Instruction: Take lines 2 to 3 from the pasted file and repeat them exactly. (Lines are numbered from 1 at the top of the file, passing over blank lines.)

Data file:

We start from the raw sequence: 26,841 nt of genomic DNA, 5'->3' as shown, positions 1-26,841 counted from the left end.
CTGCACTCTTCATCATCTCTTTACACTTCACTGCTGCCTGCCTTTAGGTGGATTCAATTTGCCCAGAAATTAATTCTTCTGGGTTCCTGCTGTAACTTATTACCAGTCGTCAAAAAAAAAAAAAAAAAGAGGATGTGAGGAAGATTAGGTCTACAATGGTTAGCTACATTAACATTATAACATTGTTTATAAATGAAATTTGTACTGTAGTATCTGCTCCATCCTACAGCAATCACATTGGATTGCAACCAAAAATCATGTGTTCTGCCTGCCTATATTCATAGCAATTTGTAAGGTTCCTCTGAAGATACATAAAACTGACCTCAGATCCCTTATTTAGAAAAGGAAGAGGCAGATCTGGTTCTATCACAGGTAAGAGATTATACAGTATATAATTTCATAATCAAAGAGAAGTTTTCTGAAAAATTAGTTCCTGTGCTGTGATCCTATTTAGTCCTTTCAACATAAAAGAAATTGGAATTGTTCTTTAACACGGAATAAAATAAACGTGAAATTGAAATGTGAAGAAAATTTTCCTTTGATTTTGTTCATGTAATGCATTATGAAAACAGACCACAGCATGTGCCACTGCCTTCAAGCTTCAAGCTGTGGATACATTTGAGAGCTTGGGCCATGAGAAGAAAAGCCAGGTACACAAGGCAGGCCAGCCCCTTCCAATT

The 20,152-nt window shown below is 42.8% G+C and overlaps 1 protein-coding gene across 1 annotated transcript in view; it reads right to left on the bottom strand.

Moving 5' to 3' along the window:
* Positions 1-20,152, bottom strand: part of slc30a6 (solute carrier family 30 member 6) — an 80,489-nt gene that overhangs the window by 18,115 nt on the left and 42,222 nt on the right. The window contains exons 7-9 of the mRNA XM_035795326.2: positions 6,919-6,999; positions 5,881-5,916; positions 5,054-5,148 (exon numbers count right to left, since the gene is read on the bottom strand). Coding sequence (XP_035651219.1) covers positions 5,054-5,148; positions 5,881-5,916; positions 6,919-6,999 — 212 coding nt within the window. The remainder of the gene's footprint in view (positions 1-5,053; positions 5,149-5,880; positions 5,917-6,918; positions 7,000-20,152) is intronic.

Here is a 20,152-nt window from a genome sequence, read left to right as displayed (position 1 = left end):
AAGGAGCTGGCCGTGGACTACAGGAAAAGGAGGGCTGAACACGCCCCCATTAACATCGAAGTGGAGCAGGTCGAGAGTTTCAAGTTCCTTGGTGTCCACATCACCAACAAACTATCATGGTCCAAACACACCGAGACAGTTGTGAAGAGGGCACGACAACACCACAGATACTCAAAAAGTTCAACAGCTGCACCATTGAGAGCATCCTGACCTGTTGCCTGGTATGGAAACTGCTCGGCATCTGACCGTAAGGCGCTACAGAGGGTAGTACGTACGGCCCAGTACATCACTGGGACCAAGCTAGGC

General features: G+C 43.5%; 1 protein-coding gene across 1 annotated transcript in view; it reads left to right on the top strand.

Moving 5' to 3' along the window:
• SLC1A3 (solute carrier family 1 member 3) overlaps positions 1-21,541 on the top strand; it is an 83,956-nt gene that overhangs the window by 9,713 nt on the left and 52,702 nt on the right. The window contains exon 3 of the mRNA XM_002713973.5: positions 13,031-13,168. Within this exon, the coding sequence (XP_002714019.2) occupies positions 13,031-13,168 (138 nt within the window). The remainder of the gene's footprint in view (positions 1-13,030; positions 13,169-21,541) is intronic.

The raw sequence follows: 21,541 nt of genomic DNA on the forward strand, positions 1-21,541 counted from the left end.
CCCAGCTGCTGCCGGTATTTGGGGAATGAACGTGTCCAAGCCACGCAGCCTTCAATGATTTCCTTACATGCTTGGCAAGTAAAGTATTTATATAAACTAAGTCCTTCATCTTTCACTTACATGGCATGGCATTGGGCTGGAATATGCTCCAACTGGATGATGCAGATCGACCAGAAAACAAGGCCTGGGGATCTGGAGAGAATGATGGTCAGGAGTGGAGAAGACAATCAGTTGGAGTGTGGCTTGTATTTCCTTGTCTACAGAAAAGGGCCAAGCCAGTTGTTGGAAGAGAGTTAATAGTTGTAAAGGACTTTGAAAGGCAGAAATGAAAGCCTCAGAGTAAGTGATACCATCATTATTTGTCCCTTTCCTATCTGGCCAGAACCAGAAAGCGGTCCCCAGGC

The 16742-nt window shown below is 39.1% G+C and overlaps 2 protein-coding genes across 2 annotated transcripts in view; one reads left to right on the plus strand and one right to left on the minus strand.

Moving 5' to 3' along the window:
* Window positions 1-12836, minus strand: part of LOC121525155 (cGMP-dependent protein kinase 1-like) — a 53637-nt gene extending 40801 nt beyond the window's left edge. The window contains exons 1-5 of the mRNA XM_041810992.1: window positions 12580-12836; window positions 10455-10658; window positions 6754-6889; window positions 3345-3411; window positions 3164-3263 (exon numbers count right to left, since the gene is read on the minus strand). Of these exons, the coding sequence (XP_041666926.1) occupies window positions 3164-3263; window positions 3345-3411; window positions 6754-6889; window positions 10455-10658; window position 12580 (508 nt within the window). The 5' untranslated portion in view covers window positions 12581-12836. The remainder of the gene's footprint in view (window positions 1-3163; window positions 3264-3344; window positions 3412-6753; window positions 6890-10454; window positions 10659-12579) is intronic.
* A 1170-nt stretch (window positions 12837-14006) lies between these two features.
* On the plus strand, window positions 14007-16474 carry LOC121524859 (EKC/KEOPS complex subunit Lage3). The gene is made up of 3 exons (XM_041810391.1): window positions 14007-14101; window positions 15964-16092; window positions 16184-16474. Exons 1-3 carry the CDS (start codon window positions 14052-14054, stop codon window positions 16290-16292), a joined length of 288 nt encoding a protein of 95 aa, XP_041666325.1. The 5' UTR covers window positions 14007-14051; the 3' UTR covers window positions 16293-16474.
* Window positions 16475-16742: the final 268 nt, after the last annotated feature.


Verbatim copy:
CTGCACTCTTCATCATCTCTTTACACTTCACTGCTGCCTGCCTTTAGGTGGATTCAATTTGCCCAGAAATTAATTCTTCTGGGTTCCTGCTGTAACTTATTACCAGTCGTCAAAAAAAAAAAAAAAAAGAGGATGTGAGGAAGATTAGGTCTACAATGGTTAGCTACATTAACATTATAACATTGTTTATAAATGAAATTTGTACTGTAGTATCTGCTCCATCCTACAGCAATCACATTGGATTGCAACCAAAAATCATGTGTTCTGCCTGCCTATATTCATAGCAATTTGTAAGGTTCCTCTGAAGATACATAAAACTGACCTCAGATCCCTTATTTAGAAAAGGAAGAGGCAGATCTGGTTCTATCACAGGTAAGAGATTATACAGTATATAATTTCATAATCAAAGAGAAGTTTTCTGAAAAATTAGTTCCTGTGCTGTGATCCTATTTAGTCCTTTCAACATAAAAGAAATTGGAATTGTTCTTTAACACGGAATAAAATAAACGTGAAATTGAAATGTGAAGAAAATTTTCCTTTGATTTTGTTCATGTAATGCATTATGAAAACAGACCACAGCATGTGCCACTGCCTTCAAGCTTCAAGCTGTGGATACATTTGAGAGCTTGGGCCATGAGAAGAAAAGCCAGGTACACAAGGCAGGCCAGCCCCTTCCAATT

The 20,152-nt window shown below is 42.8% G+C and overlaps 1 protein-coding gene across 1 annotated transcript in view; it reads right to left on the bottom strand.